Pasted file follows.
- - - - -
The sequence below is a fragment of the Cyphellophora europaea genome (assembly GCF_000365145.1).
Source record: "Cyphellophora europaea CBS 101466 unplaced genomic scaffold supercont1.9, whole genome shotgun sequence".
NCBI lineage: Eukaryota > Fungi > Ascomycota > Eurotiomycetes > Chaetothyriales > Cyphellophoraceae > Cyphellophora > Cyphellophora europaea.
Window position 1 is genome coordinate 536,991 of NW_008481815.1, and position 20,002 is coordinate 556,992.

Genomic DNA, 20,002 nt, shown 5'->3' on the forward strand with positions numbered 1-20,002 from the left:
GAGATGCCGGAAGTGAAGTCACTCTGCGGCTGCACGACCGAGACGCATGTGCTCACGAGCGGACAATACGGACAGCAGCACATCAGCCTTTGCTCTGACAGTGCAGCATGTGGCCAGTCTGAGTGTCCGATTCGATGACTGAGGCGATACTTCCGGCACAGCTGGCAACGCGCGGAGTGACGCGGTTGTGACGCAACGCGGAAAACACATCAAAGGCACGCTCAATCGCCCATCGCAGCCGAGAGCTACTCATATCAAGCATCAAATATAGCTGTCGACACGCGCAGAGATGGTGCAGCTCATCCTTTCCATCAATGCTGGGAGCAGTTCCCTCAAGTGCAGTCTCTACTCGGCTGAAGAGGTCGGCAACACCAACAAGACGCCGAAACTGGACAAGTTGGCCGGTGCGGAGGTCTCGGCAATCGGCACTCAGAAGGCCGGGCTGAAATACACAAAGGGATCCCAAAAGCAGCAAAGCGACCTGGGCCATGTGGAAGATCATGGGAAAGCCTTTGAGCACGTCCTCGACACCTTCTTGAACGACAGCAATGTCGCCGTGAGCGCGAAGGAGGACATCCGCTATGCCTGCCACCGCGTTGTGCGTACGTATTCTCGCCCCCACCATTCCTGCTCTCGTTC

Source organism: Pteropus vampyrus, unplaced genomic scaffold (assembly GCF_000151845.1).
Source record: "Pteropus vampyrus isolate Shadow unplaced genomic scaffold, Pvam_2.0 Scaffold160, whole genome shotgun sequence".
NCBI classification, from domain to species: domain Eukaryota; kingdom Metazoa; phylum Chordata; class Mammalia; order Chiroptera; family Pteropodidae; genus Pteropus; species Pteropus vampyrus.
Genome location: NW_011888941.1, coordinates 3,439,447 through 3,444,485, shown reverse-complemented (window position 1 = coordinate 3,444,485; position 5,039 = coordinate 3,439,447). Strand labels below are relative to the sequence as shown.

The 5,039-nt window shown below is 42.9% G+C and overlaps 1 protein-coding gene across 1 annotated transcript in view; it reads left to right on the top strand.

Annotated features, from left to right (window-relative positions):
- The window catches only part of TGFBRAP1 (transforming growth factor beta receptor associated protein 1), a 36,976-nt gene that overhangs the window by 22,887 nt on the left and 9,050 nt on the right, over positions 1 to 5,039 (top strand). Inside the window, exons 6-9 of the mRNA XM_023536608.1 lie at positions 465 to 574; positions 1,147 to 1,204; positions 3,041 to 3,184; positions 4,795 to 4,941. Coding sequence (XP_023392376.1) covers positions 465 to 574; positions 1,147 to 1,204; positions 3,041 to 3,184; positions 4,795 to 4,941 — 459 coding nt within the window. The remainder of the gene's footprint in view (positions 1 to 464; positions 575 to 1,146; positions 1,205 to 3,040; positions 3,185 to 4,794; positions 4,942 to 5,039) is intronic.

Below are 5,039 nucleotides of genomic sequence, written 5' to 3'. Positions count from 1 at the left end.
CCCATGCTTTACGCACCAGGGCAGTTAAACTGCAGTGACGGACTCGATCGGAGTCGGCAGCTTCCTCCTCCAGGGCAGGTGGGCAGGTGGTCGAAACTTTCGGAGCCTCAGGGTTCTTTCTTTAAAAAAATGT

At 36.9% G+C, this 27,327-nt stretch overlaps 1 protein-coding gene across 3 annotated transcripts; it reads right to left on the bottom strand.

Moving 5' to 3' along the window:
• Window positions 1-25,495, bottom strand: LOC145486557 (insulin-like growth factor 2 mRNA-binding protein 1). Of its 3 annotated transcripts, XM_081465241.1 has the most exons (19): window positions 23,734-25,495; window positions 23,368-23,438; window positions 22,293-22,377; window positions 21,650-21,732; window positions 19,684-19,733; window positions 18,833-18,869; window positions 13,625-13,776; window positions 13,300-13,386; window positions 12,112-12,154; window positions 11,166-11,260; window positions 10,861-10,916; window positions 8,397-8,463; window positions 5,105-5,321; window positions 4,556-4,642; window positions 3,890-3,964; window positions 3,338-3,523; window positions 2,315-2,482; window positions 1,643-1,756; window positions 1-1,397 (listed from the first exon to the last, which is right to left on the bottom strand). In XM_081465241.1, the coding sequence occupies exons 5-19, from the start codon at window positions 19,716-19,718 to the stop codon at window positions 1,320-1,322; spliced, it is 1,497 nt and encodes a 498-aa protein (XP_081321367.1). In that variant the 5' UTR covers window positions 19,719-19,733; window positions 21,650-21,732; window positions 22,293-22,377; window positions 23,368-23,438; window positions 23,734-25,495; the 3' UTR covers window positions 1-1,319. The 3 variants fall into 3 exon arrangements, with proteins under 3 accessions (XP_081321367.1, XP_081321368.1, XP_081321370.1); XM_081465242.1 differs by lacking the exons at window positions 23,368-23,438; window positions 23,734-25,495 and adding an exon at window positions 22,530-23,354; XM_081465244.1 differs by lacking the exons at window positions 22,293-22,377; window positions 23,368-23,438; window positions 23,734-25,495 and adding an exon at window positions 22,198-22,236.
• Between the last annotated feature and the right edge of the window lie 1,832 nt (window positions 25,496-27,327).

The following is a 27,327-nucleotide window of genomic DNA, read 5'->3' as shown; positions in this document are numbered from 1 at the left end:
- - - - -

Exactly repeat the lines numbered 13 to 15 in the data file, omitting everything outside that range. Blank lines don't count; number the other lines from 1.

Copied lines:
- The window catches only part of TGFBRAP1 (transforming growth factor beta receptor associated protein 1), a 36,976-nt gene that overhangs the window by 22,887 nt on the left and 9,050 nt on the right, over positions 1 to 5,039 (top strand). Inside the window, exons 6-9 of the mRNA XM_023536608.1 lie at positions 465 to 574; positions 1,147 to 1,204; positions 3,041 to 3,184; positions 4,795 to 4,941. Coding sequence (XP_023392376.1) covers positions 465 to 574; positions 1,147 to 1,204; positions 3,041 to 3,184; positions 4,795 to 4,941 — 459 coding nt within the window. The remainder of the gene's footprint in view (positions 1 to 464; positions 575 to 1,146; positions 1,205 to 3,040; positions 3,185 to 4,794; positions 4,942 to 5,039) is intronic.

Below are 5,039 nucleotides of genomic sequence, written 5' to 3'. Positions count from 1 at the left end.
CCCATGCTTTACGCACCAGGGCAGTTAAACTGCAGTGACGGACTCGATCGGAGTCGGCAGCTTCCTCCTCCAGGGCAGGTGGGCAGGTGGTCGAAACTTTCGGAGCCTCAGGGTTCTTTCTTTAAAAAAATGT